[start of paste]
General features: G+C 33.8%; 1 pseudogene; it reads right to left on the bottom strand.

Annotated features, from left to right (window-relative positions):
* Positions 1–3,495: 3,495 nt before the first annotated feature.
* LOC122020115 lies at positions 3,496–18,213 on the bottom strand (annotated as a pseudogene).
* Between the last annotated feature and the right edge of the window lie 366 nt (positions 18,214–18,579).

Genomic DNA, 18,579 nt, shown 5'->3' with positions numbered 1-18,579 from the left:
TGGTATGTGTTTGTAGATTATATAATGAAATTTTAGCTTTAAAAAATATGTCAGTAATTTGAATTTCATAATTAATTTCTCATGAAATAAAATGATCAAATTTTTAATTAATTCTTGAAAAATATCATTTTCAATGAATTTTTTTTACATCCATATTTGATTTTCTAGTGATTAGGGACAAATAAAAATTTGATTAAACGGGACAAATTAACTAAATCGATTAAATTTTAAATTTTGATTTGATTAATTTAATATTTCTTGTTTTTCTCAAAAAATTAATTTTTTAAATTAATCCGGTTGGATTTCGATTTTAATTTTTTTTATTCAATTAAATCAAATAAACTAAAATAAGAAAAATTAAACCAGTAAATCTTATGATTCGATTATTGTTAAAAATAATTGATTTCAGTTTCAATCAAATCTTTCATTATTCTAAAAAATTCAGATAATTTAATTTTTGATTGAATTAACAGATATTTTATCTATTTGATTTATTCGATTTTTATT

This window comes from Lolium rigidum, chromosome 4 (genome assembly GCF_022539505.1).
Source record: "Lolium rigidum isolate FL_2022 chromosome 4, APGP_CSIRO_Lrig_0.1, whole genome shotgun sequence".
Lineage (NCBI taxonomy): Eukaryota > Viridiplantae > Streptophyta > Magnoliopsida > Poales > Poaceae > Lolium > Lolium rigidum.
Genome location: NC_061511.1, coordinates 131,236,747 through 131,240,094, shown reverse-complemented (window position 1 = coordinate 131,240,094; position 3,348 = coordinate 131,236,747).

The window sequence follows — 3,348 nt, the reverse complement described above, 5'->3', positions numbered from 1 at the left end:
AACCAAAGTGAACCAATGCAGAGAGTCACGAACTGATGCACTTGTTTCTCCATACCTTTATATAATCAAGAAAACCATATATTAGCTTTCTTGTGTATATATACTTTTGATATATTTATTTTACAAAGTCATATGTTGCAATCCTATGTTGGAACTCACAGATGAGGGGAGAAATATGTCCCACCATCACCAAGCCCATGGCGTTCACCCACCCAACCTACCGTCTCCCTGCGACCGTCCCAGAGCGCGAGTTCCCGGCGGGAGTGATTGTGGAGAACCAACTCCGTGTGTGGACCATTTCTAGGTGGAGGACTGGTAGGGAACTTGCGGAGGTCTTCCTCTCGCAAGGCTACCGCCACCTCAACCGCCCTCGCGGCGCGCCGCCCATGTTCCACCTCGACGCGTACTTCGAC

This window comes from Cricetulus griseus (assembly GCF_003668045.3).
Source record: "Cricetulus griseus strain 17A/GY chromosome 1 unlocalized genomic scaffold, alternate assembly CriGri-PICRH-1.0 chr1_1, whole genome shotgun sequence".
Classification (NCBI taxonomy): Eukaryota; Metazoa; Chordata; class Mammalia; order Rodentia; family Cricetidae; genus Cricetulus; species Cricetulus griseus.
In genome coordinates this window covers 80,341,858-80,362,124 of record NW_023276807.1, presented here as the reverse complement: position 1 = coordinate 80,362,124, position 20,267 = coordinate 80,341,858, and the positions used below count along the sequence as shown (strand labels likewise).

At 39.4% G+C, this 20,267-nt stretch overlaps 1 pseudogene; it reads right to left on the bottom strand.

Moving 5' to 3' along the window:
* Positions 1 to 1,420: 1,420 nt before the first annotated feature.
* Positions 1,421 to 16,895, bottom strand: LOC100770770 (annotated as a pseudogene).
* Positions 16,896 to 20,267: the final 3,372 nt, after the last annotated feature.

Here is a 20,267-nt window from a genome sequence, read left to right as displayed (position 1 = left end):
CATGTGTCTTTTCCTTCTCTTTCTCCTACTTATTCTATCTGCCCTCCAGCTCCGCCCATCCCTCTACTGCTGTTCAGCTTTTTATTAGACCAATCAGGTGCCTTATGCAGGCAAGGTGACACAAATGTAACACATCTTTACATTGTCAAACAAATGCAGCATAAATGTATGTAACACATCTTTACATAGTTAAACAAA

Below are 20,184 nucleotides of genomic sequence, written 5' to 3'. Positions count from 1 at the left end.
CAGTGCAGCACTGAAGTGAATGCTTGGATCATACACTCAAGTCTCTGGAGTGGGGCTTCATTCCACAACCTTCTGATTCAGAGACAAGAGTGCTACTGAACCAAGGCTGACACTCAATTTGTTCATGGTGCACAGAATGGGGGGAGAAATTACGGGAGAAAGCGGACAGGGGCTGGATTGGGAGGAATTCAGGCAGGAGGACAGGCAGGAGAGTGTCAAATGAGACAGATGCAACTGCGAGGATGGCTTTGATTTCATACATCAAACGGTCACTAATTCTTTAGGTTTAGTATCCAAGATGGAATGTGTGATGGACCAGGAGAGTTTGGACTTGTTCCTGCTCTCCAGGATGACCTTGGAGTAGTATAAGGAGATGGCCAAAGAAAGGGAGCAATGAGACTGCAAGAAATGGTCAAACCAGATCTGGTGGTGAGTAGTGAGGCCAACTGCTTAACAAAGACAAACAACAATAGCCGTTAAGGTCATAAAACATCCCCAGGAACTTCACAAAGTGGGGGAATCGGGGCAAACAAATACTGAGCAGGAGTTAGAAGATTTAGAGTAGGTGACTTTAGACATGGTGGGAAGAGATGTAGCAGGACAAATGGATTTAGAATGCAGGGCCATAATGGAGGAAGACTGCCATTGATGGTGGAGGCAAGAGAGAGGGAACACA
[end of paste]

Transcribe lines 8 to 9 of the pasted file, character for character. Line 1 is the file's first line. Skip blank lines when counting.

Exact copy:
This window comes from Lolium rigidum, chromosome 4 (genome assembly GCF_022539505.1).
Source record: "Lolium rigidum isolate FL_2022 chromosome 4, APGP_CSIRO_Lrig_0.1, whole genome shotgun sequence".